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VW/Porsche Merger at Risk

German prosecutors expand investigation of sports car maker.

by on Feb.24, 2011

Former Porsche CEO Wendelin Wiedeking is one of several executives under prosectors' scrutiny.

The planned merger of Porsche with the bigger German automaker Volkswagen AG is likely to be delayed – and may be called off entirely – as the result of an intensifying investigation of actions taken by current and former Porsche executives.

German prosecutors are looking into possible market manipulation, breach of trust and credit fraud stemming from the abortive effort by Porsche to take over its bigger rival.  Among those under the microscope are former Porsche CEO Wendelin Wiedeking, the executive who triggered the attempted acquisition before being forced out when his company had to concede defeat.

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As part of a settlement, the debt-laden Porsche agreed to allow itself to instead be taken over by Volkswagen.  But that plan, Porsche officials today acknowledged, is now in jeopardy.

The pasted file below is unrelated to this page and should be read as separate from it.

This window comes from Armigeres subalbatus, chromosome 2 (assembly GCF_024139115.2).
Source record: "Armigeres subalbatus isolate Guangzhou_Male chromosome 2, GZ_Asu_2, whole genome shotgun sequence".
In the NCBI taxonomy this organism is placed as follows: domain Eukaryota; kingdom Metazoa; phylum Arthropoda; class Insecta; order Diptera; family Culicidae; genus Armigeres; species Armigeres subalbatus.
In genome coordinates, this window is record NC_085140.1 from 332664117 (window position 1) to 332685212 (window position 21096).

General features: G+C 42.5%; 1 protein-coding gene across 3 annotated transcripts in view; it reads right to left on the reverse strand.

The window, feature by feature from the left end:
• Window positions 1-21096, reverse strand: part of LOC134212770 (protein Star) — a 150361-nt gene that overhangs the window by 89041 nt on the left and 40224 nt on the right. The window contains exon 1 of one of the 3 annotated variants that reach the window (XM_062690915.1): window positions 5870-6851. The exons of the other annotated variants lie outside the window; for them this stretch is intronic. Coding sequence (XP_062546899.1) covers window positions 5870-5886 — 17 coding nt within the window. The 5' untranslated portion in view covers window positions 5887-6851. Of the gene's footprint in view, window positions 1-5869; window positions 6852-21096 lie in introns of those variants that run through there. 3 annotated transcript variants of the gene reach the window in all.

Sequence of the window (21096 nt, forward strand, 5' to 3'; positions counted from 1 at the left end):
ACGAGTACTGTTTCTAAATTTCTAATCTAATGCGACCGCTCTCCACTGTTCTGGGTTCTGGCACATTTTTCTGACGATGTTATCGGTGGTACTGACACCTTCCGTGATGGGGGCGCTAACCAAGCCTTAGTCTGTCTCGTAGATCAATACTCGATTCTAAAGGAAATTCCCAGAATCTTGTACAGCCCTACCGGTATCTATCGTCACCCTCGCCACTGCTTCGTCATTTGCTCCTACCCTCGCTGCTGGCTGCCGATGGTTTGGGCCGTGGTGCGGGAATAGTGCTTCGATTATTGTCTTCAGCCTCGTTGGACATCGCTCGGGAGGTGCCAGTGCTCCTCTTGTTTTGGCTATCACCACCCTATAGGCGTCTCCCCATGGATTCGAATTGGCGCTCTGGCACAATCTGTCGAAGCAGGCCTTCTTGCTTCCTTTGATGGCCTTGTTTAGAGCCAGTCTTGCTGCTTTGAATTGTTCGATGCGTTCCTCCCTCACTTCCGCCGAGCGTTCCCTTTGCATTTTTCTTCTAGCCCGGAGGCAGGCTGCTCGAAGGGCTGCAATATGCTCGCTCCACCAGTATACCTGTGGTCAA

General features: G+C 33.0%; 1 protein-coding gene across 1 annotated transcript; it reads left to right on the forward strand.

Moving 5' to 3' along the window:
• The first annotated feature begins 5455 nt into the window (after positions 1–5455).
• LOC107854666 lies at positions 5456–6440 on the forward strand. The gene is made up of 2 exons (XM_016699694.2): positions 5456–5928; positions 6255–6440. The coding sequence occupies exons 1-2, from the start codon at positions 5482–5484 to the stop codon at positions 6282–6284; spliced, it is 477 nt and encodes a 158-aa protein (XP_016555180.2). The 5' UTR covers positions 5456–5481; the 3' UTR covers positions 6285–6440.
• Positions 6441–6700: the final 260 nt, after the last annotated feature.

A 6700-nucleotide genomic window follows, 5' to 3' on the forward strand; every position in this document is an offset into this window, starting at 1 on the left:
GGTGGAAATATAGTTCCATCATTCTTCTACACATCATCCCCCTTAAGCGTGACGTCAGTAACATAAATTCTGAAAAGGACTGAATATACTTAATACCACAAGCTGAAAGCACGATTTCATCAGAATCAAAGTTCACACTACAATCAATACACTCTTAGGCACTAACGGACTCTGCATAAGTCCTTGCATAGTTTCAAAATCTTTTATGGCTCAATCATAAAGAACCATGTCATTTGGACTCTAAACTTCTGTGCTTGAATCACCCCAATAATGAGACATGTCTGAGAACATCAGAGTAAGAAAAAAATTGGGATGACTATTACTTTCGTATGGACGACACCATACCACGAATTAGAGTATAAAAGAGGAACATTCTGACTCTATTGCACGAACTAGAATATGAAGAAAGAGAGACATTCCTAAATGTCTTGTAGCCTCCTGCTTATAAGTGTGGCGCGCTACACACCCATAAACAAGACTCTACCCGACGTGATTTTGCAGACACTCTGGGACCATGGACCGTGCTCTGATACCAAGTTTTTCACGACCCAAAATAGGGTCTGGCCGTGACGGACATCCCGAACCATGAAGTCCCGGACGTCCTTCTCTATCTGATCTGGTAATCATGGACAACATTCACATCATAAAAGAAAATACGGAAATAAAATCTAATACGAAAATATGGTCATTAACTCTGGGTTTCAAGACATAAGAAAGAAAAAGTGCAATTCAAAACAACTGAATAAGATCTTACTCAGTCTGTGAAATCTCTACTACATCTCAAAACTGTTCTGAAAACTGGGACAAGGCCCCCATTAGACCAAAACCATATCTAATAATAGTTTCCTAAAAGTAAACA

For their part, prosecutors in Stuttgart, home to Porsche, said three executives are facing accusations they provided “false or incomplete information” to banks involved in the planned takeover’s financing.

“The further investigations will be extremely costly and time-intensive,” the prosecutors stated, stressing that their work, “can in no case be completed before the end of the year,” which means it will push past the point at which VW and Porsche had hoped to conclude their merger.

Volkswagen appears to be reluctant to move ahead in light of the possibility Porsche could face legal action by shareholders, as well as the possible prosecution of current and former executives.

The David-v-Goliath battle transfixed the German automotive and business communities for much of 2010.  The takeover battle had a personal, as much as business, tone.  While CEO Wiedeking spearheaded Porsche’s efforts, the maker’s  Chairman Wolfgang Porsche was a cousin to VW’s former CEO and current Chairman of the Supervisory Board, Ferdinand Piech.

The two wings of the family, both heirs to the legendary Ferdinand Porsche, have often feuded and the takeover battle was seen as just an extension of their bitter rivalries.

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